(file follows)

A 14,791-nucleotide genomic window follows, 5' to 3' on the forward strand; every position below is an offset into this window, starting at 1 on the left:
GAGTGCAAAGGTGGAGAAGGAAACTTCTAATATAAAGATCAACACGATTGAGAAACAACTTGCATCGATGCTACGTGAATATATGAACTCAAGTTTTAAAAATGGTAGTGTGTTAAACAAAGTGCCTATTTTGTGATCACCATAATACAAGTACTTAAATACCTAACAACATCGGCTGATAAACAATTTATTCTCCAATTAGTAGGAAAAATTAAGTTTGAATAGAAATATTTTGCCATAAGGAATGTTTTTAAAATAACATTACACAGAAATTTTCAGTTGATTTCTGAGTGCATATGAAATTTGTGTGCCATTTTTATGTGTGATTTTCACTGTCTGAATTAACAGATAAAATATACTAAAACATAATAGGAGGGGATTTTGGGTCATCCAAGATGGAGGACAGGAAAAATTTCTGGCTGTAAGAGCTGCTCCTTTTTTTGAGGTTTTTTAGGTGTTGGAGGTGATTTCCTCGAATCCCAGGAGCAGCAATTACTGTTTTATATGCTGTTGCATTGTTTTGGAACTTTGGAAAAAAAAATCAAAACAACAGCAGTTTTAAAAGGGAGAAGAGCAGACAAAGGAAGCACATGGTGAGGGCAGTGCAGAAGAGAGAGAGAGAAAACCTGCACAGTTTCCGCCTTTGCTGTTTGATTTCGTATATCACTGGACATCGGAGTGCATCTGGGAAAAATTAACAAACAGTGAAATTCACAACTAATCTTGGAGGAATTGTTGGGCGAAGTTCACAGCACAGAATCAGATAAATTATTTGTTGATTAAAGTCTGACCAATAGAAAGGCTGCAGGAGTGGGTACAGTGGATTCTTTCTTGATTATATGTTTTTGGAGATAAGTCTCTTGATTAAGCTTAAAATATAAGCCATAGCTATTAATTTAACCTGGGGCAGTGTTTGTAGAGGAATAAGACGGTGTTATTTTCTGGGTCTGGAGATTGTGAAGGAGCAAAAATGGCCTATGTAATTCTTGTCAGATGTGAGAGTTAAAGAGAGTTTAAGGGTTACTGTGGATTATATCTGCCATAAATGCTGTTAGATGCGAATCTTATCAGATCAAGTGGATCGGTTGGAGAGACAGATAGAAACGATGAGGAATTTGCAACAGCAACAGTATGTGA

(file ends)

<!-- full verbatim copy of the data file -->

A 14,791-nucleotide genomic window follows, 5' to 3' on the forward strand; every position below is an offset into this window, starting at 1 on the left:
GAGTGCAAAGGTGGAGAAGGAAACTTCTAATATAAAGATCAACACGATTGAGAAACAACTTGCATCGATGCTACGTGAATATATGAACTCAAGTTTTAAAAATGGTAGTGTGTTAAACAAAGTGCCTATTTTGTGATCACCATAATACAAGTACTTAAATACCTAACAACATCGGCTGATAAACAATTTATTCTCCAATTAGTAGGAAAAATTAAGTTTGAATAGAAATATTTTGCCATAAGGAATGTTTTTAAAATAACATTACACAGAAATTTTCAGTTGATTTCTGAGTGCATATGAAATTTGTGTGCCATTTTTATGTGTGATTTTCACTGTCTGAATTAACAGATAAAATATACTAAAACATAATAGGAGGGGATTTTGGGTCATCCAAGATGGAGGACAGGAAAAATTTCTGGCTGTAAGAGCTGCTCCTTTTTTTGAGGTTTTTTAGGTGTTGGAGGTGATTTCCTCGAATCCCAGGAGCAGCAATTACTGTTTTATATGCTGTTGCATTGTTTTGGAACTTTGGAAAAAAAAATCAAAACAACAGCAGTTTTAAAAGGGAGAAGAGCAGACAAAGGAAGCACATGGTGAGGGCAGTGCAGAAGAGAGAGAGAGAAAACCTGCACAGTTTCCGCCTTTGCTGTTTGATTTCGTATATCACTGGACATCGGAGTGCATCTGGGAAAAATTAACAAACAGTGAAATTCACAACTAATCTTGGAGGAATTGTTGGGCGAAGTTCACAGCACAGAATCAGATAAATTATTTGTTGATTAAAGTCTGACCAATAGAAAGGCTGCAGGAGTGGGTACAGTGGATTCTTTCTTGATTATATGTTTTTGGAGATAAGTCTCTTGATTAAGCTTAAAATATAAGCCATAGCTATTAATTTAACCTGGGGCAGTGTTTGTAGAGGAATAAGACGGTGTTATTTTCTGGGTCTGGAGATTGTGAAGGAGCAAAAATGGCCTATGTAATTCTTGTCAGATGTGAGAGTTAAAGAGAGTTTAAGGGTTACTGTGGATTATATCTGCCATAAATGCTGTTAGATGCGAATCTTATCAGATCAAGTGGATCGGTTGGAGAGACAGATAGAAACGATGAGGAATTTGCAACAGCAACAGTATGTGA